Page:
In this post, you will learn the best practices on digital audio editing. This is written for beginners in digital music. The practices outlined in this tutorial can be applied to any audio editing software either in Windows, Mac OS X or Linux. The practices below are also applicable in professional music production environment.
Tip#1: Always work on the highest audio resolution as possible
A common beginner mistake is using a lossy file type such as MP3 when editing audio files. While this is possible, this is not the best practice because MP3 file is already a compressed version.
Compressed version does not contain complete information of the audio that you are going to manipulate in the audio editing process. The best practice is to use the highest audio resolution as the source audio file for editing. This is usually the uncompressed audio file format such as .wav or .aiff file.
1.) When you are converting a WAV file to MP3. You will get better sounding results if you are converting from an uncompressed file type such as WAV. An even much better quality if you are converting from 24-bits WAV file than the 16-bit audio version (also known as the CD audio version).
If you do not have the 24-bit WAV file version, you can still use the 16-bit version and still works out fine for most cases.
This practice is definitely helpful if you are distributing MP3 files. Supposing you both have a 16-bit WAV and 128kbps MP3 version of the song; you should not use the 128kbps MP3 version to create a 320kbps MP3.
The best practice is to always use the highest resolution available and that is the 16-bit WAV version. This method would produce better sounding MP3 audio files.
2.) This rule is not only helpful in creating MP3’s but editing audio waveforms as well. Supposing you would want to edit the waveform of Song X; you should be using the uncompressed version (16-bit WAV file will do but 24-bit WAV version is highly recommended).
3.) If you really don’t have any original WAV version of your song; you can use the MP3 version and import it to your software. Take note that your software can’t natively process MP3 files with effects or plug-in; so the software will convert that to an uncompressed format (.wav).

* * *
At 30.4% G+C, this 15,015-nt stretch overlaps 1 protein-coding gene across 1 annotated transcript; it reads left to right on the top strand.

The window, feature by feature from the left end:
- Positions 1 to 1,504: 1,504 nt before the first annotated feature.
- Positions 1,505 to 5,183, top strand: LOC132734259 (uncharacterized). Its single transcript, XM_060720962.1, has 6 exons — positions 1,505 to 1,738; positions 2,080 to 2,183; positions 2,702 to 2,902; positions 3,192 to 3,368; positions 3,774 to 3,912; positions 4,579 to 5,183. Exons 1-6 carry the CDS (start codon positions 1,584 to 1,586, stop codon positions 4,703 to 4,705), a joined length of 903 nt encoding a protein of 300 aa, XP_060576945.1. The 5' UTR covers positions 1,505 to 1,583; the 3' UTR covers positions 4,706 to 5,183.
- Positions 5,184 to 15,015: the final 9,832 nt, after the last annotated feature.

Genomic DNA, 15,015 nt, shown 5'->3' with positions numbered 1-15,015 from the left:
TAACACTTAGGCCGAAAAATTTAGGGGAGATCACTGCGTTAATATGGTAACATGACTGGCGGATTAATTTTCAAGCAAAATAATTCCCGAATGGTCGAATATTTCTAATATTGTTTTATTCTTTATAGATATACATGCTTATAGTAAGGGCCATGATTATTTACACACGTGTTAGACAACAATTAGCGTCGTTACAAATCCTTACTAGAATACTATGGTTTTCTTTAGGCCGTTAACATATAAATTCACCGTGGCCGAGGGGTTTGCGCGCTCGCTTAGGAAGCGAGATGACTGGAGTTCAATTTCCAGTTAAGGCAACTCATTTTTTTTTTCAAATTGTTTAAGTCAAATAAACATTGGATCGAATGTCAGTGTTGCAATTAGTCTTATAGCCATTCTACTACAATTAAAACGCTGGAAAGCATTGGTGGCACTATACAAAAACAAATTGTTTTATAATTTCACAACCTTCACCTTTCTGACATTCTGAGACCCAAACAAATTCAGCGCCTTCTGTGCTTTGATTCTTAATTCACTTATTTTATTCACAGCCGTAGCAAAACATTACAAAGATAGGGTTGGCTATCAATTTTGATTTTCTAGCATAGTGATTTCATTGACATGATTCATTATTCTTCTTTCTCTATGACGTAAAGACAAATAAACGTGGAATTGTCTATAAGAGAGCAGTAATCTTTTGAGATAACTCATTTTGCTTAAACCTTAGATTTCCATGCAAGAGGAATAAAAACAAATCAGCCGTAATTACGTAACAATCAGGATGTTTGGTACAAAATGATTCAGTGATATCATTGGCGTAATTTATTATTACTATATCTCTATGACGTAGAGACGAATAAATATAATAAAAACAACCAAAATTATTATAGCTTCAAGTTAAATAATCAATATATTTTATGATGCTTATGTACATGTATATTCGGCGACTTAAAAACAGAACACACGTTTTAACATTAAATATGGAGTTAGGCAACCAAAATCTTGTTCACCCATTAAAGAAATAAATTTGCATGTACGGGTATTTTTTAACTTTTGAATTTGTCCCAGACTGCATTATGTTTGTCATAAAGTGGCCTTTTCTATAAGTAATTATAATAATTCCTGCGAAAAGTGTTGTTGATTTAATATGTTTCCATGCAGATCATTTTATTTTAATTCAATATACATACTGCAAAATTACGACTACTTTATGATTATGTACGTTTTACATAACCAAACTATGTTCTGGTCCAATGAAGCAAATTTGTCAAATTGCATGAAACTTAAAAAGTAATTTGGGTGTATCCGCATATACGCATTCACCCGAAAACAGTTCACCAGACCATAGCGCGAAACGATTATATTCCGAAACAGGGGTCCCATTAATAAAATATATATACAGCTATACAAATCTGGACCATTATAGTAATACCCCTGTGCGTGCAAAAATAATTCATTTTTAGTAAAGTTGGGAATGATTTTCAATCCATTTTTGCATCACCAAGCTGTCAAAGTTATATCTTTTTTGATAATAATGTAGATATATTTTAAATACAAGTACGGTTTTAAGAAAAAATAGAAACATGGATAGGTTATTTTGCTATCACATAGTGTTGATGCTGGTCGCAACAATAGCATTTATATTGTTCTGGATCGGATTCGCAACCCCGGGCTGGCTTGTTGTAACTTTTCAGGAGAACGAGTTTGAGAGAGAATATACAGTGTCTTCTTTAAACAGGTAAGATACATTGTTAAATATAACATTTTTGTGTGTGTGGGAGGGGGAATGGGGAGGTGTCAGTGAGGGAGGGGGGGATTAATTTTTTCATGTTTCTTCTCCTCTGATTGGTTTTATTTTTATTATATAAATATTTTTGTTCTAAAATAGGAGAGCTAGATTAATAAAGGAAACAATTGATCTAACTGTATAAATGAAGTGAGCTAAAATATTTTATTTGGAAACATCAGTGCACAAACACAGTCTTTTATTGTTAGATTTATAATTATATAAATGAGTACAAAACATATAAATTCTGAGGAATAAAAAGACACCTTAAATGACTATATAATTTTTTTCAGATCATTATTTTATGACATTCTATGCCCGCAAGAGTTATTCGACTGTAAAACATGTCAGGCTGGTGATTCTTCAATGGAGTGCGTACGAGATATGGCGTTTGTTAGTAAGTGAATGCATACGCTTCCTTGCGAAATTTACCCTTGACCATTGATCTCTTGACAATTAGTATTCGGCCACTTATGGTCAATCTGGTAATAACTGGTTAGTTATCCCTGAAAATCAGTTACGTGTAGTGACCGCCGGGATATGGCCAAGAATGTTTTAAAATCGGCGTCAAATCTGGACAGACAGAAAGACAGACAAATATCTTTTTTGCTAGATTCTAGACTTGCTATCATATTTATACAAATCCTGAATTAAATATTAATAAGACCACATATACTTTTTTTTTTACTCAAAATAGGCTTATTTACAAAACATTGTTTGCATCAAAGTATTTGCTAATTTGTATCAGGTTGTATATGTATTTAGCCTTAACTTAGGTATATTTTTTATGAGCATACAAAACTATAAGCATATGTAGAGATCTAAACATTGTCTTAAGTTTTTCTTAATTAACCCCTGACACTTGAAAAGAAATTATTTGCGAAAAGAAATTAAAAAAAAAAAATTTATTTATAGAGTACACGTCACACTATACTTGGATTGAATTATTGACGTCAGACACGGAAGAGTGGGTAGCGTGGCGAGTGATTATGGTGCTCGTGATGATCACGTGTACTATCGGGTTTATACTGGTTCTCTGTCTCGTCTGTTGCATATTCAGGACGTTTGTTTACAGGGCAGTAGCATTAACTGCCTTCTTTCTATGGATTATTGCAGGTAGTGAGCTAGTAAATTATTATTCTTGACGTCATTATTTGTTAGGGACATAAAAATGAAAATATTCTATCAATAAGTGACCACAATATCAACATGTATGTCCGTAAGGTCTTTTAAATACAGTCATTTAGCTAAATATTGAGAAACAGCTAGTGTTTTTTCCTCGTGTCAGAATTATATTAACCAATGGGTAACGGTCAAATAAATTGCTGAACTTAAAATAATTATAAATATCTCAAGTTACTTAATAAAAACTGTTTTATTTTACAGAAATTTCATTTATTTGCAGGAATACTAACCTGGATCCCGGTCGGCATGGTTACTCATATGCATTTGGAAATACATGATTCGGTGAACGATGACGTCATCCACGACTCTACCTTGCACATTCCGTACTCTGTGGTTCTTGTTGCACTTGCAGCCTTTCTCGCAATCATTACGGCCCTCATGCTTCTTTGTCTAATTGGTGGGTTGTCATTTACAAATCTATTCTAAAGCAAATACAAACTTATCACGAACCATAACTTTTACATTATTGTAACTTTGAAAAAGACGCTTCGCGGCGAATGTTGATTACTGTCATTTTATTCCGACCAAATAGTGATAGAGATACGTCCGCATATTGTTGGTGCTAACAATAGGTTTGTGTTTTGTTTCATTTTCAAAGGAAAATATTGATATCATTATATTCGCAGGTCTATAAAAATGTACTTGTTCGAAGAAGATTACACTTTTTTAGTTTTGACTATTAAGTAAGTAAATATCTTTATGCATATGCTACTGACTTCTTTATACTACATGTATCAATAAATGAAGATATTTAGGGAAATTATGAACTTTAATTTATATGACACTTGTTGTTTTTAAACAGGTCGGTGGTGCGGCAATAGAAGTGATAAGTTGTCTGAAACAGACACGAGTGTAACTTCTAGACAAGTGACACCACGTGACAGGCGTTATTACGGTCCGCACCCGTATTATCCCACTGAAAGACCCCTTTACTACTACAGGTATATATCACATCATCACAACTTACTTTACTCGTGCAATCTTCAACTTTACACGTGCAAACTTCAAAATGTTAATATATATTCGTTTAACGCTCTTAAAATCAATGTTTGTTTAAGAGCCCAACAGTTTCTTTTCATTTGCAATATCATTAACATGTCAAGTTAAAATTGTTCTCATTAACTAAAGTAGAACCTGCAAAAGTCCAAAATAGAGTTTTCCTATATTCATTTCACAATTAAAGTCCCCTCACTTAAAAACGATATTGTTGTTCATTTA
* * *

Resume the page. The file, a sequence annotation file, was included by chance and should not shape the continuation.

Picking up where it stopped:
Bear in mind this conversion process won’t restore the quality lost in the original MP3 conversion. It is simply a method that allows you to edit compressed audio files in your software.
Tip#2: Always save your work as uncompressed digital audio format
After completing all audio editing tasks, you should always be saving the edited audio as uncompressed audio format (WAV or AIFF); ideally the same format as the source audio file (if the source is uncompressed). Never save it to lossy/compressed format such as MP3. Refer to the table below:
The table recommends that you should not be saving the edited file to a lossly/compressed format. For example if you are editing 24-bits WAV file, you should also be saving it as 24-bits WAV. Or if you are editing MP3 file because you don’t have any high resolution version, then save it either as 16-bits or 24-bits (recommended) WAV file after editing. This will preserve the quality after editing.
In Mac OS X, the equivalent uncompressed audio file format is AIFF. So if you are editing an MP3 file and would like to create another MP3 version; the following would be the recommended conversion flow:
MP3 source — > 16-bits WAV version (saving it) — > MP3 encoder — > Edited MP3
There are different types of MP3 encoders. The most recommended MP3 encoder is LAME; you can install it as plug-in at your audio editing software. Read the following example tutorial on how to add LAME MP3 encoder:
LAME for MP3 is an open source/free software.
In addition, when it says “sample rate should be the same with the source audio”; implies that you should not be converting the sample rate when saving the editing file. For example if the source audio is 16-bits/44.1kHz WAV. The sample rate in this case is 44.1 KHz. After saving the file, the sample rate should still be the same.
This practice preserves the original quality of your source audio as sample rate conversion can introduce audible artifacts after processing.